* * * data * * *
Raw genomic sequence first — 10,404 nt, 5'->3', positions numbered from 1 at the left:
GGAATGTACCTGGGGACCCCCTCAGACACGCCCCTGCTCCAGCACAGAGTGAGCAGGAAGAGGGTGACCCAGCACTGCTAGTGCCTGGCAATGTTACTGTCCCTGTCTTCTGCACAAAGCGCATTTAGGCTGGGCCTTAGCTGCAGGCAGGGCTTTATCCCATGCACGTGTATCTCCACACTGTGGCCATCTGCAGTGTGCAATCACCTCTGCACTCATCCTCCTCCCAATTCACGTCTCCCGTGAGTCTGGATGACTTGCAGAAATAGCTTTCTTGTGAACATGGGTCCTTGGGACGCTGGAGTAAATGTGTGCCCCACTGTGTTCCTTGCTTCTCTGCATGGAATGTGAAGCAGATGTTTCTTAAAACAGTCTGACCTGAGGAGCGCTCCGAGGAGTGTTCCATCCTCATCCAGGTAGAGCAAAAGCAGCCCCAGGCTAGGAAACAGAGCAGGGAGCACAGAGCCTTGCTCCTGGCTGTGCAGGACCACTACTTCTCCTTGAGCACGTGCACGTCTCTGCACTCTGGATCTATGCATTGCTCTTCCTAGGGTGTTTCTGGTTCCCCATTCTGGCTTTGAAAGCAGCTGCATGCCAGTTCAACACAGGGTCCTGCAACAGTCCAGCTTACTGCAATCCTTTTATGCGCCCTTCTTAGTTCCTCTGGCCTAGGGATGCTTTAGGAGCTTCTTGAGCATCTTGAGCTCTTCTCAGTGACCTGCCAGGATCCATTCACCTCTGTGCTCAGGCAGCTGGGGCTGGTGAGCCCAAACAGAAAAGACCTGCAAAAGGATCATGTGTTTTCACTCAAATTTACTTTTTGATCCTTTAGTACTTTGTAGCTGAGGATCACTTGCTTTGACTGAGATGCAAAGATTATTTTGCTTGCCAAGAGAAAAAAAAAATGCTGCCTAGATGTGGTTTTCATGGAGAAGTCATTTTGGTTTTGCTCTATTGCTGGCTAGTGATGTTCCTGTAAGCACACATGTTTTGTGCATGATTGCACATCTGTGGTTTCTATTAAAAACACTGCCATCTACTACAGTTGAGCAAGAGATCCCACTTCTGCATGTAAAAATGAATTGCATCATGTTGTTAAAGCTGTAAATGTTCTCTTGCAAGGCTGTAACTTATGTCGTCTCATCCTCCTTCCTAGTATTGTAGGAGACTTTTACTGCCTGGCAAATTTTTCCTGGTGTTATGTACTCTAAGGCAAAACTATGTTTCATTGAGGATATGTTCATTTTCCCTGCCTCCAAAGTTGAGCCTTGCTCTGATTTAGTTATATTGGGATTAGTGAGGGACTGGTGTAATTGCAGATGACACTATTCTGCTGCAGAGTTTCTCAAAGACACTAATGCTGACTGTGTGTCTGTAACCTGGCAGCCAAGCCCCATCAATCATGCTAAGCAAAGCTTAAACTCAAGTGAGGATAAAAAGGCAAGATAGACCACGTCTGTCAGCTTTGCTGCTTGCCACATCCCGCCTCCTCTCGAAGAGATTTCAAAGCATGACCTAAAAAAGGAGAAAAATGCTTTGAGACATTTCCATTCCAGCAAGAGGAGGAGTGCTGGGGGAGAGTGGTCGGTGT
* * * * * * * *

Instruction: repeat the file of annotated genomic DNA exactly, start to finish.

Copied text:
Raw genomic sequence first — 10,404 nt, 5'->3', positions numbered from 1 at the left:
GGAATGTACCTGGGGACCCCCTCAGACACGCCCCTGCTCCAGCACAGAGTGAGCAGGAAGAGGGTGACCCAGCACTGCTAGTGCCTGGCAATGTTACTGTCCCTGTCTTCTGCACAAAGCGCATTTAGGCTGGGCCTTAGCTGCAGGCAGGGCTTTATCCCATGCACGTGTATCTCCACACTGTGGCCATCTGCAGTGTGCAATCACCTCTGCACTCATCCTCCTCCCAATTCACGTCTCCCGTGAGTCTGGATGACTTGCAGAAATAGCTTTCTTGTGAACATGGGTCCTTGGGACGCTGGAGTAAATGTGTGCCCCACTGTGTTCCTTGCTTCTCTGCATGGAATGTGAAGCAGATGTTTCTTAAAACAGTCTGACCTGAGGAGCGCTCCGAGGAGTGTTCCATCCTCATCCAGGTAGAGCAAAAGCAGCCCCAGGCTAGGAAACAGAGCAGGGAGCACAGAGCCTTGCTCCTGGCTGTGCAGGACCACTACTTCTCCTTGAGCACGTGCACGTCTCTGCACTCTGGATCTATGCATTGCTCTTCCTAGGGTGTTTCTGGTTCCCCATTCTGGCTTTGAAAGCAGCTGCATGCCAGTTCAACACAGGGTCCTGCAACAGTCCAGCTTACTGCAATCCTTTTATGCGCCCTTCTTAGTTCCTCTGGCCTAGGGATGCTTTAGGAGCTTCTTGAGCATCTTGAGCTCTTCTCAGTGACCTGCCAGGATCCATTCACCTCTGTGCTCAGGCAGCTGGGGCTGGTGAGCCCAAACAGAAAAGACCTGCAAAAGGATCATGTGTTTTCACTCAAATTTACTTTTTGATCCTTTAGTACTTTGTAGCTGAGGATCACTTGCTTTGACTGAGATGCAAAGATTATTTTGCTTGCCAAGAGAAAAAAAAAATGCTGCCTAGATGTGGTTTTCATGGAGAAGTCATTTTGGTTTTGCTCTATTGCTGGCTAGTGATGTTCCTGTAAGCACACATGTTTTGTGCATGATTGCACATCTGTGGTTTCTATTAAAAACACTGCCATCTACTACAGTTGAGCAAGAGATCCCACTTCTGCATGTAAAAATGAATTGCATCATGTTGTTAAAGCTGTAAATGTTCTCTTGCAAGGCTGTAACTTATGTCGTCTCATCCTCCTTCCTAGTATTGTAGGAGACTTTTACTGCCTGGCAAATTTTTCCTGGTGTTATGTACTCTAAGGCAAAACTATGTTTCATTGAGGATATGTTCATTTTCCCTGCCTCCAAAGTTGAGCCTTGCTCTGATTTAGTTATATTGGGATTAGTGAGGGACTGGTGTAATTGCAGATGACACTATTCTGCTGCAGAGTTTCTCAAAGACACTAATGCTGACTGTGTGTCTGTAACCTGGCAGCCAAGCCCCATCAATCATGCTAAGCAAAGCTTAAACTCAAGTGAGGATAAAAAGGCAAGATAGACCACGTCTGTCAGCTTTGCTGCTTGCCACATCCCGCCTCCTCTCGAAGAGATTTCAAAGCATGACCTAAAAAAGGAGAAAAATGCTTTGAGACATTTCCATTCCAGCAAGAGGAGGAGTGCTGGGGGAGAGTGGTCGGTGT